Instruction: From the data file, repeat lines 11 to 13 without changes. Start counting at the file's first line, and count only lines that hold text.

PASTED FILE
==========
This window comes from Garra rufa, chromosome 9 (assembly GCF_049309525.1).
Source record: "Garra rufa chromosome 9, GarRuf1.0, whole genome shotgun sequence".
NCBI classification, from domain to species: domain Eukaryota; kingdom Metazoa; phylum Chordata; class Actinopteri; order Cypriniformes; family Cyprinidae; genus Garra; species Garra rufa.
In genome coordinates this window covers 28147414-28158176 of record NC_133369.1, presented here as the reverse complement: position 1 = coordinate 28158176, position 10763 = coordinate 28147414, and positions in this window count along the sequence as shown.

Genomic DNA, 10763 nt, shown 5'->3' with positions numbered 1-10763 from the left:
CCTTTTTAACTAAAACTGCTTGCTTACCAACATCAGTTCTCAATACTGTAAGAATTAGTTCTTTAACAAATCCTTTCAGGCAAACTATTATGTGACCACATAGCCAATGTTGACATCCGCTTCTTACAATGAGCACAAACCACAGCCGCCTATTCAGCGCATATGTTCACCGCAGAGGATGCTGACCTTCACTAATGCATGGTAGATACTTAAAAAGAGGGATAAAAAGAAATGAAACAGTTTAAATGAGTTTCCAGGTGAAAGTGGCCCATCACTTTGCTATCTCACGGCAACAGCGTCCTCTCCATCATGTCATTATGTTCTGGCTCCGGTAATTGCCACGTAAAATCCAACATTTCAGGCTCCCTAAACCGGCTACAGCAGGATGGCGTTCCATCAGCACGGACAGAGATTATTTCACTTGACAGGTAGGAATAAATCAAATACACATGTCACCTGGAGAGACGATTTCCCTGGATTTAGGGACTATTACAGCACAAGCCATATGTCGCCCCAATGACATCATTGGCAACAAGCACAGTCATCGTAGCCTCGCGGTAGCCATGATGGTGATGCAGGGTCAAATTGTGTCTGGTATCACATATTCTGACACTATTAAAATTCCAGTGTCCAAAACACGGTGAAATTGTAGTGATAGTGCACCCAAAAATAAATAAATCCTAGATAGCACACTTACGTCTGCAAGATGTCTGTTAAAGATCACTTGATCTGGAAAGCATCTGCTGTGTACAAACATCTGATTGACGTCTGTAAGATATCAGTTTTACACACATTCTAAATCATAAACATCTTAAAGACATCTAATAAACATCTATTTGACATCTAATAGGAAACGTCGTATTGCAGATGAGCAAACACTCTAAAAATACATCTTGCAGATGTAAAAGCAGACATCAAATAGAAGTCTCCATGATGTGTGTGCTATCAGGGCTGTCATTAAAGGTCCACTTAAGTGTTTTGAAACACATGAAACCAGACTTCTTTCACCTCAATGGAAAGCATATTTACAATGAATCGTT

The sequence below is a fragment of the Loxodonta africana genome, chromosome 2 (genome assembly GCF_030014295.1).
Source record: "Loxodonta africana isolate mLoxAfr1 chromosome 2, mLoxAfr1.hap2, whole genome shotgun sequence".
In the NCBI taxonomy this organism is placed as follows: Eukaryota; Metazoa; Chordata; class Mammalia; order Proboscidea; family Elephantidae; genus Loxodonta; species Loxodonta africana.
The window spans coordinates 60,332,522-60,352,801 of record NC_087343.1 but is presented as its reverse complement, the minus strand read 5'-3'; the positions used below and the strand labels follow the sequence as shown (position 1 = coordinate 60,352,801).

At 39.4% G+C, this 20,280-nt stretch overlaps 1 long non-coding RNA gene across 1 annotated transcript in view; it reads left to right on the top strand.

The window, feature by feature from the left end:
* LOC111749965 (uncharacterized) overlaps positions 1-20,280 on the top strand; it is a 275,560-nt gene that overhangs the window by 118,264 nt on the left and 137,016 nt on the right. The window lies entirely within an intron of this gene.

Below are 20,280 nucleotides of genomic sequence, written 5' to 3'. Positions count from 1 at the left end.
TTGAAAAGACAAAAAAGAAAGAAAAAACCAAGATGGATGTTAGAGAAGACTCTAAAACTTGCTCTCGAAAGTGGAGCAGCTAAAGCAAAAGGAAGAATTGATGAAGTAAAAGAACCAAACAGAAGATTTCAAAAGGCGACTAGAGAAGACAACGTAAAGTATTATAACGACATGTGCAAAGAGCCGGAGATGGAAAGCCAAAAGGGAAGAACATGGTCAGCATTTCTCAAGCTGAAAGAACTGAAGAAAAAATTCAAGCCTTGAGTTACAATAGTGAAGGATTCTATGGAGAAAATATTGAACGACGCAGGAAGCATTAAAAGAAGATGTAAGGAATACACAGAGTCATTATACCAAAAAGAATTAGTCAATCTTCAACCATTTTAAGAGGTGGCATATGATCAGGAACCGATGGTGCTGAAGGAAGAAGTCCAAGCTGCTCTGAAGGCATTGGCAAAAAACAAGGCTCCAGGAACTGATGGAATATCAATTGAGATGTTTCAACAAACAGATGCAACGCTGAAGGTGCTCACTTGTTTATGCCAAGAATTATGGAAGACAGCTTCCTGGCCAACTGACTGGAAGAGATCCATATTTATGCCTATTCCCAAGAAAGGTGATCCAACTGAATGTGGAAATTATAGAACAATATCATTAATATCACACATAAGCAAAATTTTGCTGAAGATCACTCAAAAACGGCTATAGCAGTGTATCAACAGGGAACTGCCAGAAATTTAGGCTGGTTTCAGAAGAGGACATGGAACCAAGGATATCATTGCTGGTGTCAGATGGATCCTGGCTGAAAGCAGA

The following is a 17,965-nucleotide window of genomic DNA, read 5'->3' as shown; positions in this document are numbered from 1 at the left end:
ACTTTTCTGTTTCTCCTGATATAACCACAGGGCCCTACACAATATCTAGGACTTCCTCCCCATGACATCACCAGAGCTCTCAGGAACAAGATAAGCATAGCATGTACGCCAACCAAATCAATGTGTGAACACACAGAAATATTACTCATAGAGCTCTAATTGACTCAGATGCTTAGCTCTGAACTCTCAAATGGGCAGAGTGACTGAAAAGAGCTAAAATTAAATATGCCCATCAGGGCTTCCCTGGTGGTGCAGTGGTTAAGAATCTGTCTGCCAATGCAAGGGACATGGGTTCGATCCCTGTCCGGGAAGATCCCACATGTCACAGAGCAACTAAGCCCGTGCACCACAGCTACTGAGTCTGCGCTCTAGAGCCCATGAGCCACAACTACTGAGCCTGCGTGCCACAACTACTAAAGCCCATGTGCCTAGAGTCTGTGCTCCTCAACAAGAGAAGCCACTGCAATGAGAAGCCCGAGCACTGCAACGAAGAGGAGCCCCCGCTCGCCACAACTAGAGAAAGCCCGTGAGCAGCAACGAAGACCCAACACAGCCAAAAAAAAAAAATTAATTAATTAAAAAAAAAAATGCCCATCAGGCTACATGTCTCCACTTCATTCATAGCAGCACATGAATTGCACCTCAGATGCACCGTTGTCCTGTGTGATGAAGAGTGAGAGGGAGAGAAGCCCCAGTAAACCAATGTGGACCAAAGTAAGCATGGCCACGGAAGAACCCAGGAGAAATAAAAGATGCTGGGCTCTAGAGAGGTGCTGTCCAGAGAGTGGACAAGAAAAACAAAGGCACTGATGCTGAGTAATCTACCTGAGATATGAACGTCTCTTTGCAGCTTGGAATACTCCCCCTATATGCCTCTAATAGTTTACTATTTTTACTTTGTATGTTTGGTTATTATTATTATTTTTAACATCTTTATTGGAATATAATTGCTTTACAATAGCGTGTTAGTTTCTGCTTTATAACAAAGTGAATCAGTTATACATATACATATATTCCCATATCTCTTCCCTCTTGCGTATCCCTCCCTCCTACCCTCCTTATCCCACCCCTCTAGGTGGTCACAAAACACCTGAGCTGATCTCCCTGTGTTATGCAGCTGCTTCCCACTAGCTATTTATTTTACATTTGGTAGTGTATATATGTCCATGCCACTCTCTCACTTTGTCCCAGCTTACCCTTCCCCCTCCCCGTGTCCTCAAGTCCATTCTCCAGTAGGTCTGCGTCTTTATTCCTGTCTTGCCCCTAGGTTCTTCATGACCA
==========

At 39.4% G+C, this 20,280-nt stretch overlaps 1 long non-coding RNA gene across 1 annotated transcript in view; it reads left to right on the top strand.

The window, feature by feature from the left end:
* LOC111749965 (uncharacterized) overlaps positions 1-20,280 on the top strand; it is a 275,560-nt gene that overhangs the window by 118,264 nt on the left and 137,016 nt on the right. The window lies entirely within an intron of this gene.